Germany eyes mid-2013 for EU-US trade talks
Germany on Wednesday "expressly welcomed" US President Barack Obama's pledge to begin talks on a transatlantic trade deal and said it wanted the groundwork to be laid within months.
"I would like to say on behalf of the federal government that we expressly welcome this clear commitment of President Obama for a transatlantic free trade agreement," Steffen Seibert, the German government spokesman, told a regular briefing.
Berlin believes such an agreement would be "a valuable contribution for more growth and more jobs on both sides of the Atlantic," added Seibert.
"Our expectation is that ... in the course of the Irish (EU) Presidency (which runs until the end of June), the preconditions can be laid down for the beginning of negotiations," added the spokesman.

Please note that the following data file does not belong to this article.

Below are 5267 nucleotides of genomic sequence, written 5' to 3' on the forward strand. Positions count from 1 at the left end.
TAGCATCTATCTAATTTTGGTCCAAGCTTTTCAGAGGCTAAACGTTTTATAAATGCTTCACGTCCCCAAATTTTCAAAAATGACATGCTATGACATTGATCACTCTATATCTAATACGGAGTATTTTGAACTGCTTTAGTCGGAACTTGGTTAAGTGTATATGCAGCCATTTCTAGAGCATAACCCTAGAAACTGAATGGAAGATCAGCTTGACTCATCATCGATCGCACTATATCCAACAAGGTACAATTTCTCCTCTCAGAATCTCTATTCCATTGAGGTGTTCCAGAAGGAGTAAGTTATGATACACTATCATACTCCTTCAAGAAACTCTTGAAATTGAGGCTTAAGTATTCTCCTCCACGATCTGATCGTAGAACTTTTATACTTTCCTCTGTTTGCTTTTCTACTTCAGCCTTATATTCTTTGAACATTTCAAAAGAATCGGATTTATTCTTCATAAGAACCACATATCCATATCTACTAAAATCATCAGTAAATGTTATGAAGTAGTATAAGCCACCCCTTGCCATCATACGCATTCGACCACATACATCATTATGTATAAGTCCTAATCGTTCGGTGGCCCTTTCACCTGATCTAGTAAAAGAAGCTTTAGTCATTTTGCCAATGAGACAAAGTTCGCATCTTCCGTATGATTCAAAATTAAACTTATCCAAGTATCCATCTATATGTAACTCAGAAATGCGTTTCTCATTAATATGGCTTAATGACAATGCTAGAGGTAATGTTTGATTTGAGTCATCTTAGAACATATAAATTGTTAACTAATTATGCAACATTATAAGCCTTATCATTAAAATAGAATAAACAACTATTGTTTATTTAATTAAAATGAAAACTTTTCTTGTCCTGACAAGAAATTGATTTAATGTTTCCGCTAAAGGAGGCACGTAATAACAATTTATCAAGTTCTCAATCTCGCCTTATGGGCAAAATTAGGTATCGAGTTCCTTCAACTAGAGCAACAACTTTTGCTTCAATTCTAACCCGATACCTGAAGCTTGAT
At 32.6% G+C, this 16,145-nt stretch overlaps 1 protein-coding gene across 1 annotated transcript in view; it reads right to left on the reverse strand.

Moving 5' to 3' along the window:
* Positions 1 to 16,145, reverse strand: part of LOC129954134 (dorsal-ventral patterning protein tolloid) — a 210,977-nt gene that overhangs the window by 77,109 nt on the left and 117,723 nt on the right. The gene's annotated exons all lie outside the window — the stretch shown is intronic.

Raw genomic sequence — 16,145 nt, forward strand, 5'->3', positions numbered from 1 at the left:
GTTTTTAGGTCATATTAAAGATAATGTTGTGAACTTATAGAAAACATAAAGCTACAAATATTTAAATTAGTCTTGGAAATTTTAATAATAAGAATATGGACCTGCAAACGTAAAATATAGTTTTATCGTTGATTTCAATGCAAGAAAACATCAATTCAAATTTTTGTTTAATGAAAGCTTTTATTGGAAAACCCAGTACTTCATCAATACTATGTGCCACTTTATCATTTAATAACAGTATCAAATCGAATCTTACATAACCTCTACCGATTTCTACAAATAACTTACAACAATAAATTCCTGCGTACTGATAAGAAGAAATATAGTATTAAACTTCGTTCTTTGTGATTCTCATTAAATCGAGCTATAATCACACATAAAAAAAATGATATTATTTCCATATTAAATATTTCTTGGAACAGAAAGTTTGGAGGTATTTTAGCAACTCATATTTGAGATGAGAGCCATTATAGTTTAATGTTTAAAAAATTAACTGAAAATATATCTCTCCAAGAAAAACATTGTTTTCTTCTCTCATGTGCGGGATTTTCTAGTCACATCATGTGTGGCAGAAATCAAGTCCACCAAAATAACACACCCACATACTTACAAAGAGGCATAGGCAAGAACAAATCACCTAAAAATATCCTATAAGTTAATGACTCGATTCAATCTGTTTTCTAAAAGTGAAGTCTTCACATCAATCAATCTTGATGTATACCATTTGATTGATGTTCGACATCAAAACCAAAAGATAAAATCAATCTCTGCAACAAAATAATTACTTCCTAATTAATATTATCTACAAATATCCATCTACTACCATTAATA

In his annual State of the Union address, Obama announced the launch of talks with Europe on a free trade deal "because trade that is free and fair across the Atlantic supports millions of good-paying American jobs."
A free trade pact between the two sides has been envisaged for years, but little real movement has taken place.
German Chancellor Angela Merkel said earlier this month before meeting US Vice President Joe Biden that she "personally" wanted to see progress towards a deal.
The American Chamber of Commerce in Germany (AmCham Germany) estimated in a statement released Wednesday that economic growth in both areas could be boosted by as much as 1.5 percent if a deal were negotiated.
The US-EU trade relationship is currently worth $700 billion annually and provides some 14 million jobs, AmCham Germany said.
© 2013 AFP